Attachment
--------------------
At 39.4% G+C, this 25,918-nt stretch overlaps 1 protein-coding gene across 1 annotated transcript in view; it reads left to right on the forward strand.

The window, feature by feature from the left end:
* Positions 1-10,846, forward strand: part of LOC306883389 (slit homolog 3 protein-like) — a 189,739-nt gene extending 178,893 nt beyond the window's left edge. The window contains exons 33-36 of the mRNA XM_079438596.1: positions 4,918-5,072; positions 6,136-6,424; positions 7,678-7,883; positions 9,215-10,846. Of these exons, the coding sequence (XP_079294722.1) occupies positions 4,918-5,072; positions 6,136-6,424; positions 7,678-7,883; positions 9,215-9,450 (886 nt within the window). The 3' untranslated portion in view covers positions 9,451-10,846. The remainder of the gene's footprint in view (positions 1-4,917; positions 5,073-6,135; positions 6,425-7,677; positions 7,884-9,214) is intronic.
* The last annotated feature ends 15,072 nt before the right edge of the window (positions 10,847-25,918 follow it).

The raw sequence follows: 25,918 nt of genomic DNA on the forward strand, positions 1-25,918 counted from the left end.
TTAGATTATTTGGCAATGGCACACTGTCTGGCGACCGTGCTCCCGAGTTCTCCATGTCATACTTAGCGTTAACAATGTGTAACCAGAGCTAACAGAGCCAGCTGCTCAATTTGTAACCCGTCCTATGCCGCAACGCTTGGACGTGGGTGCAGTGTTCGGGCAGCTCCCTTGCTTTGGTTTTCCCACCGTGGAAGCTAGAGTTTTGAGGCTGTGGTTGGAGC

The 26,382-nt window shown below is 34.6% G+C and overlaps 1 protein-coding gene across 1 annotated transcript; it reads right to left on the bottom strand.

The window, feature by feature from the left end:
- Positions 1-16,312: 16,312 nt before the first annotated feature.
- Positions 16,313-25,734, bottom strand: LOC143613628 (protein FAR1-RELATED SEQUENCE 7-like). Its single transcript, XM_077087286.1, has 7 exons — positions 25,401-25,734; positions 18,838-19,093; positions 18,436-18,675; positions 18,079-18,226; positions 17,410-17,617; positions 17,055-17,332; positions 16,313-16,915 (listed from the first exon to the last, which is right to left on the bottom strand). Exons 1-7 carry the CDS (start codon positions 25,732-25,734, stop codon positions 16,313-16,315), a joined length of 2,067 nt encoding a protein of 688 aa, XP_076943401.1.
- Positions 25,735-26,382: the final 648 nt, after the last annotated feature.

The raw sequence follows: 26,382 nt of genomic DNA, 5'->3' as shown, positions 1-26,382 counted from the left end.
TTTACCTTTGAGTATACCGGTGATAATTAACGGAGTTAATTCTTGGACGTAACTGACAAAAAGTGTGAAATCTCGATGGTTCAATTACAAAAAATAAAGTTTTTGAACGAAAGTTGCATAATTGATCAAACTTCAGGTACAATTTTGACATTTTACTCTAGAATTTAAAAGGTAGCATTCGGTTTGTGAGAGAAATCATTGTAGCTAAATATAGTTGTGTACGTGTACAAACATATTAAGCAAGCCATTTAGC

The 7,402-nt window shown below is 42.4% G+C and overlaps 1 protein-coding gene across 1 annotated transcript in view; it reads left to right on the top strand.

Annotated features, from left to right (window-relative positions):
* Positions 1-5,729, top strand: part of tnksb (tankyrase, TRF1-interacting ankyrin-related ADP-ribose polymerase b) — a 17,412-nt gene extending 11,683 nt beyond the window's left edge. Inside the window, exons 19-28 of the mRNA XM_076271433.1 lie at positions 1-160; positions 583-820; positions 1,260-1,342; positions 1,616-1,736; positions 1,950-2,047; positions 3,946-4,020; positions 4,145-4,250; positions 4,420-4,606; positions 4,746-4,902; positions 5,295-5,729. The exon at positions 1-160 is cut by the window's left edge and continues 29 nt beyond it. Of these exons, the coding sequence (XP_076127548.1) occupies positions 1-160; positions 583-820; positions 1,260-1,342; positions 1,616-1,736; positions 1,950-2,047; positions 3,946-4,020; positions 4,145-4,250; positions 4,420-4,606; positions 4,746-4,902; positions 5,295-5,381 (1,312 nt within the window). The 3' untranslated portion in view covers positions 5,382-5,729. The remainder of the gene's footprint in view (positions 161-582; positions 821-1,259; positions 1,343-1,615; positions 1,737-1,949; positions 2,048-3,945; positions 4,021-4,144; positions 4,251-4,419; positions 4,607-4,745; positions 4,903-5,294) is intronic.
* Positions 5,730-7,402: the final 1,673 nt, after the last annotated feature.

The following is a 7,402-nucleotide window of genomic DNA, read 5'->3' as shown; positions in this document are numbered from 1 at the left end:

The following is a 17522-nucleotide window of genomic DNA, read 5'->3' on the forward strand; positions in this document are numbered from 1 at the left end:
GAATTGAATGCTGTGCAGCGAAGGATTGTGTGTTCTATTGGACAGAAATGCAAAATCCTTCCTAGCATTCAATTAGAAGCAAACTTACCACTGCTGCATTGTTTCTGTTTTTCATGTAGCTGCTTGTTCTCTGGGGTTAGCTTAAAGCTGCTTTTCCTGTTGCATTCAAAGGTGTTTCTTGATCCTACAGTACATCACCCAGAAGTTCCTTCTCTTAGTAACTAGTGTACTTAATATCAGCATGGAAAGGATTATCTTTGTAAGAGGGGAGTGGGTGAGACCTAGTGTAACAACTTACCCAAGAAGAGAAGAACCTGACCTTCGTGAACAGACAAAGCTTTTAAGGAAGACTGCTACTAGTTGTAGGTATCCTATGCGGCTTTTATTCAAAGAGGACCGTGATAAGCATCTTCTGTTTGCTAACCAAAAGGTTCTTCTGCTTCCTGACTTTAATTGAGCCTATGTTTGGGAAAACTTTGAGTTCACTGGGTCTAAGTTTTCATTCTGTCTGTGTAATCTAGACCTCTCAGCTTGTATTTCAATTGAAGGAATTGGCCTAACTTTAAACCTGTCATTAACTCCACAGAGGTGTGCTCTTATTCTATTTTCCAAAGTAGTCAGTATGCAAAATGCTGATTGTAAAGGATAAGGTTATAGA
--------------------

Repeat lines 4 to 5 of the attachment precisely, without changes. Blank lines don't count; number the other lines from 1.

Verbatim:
* The last annotated feature ends 15,072 nt before the right edge of the window (positions 10,847-25,918 follow it).

The raw sequence follows: 25,918 nt of genomic DNA on the forward strand, positions 1-25,918 counted from the left end.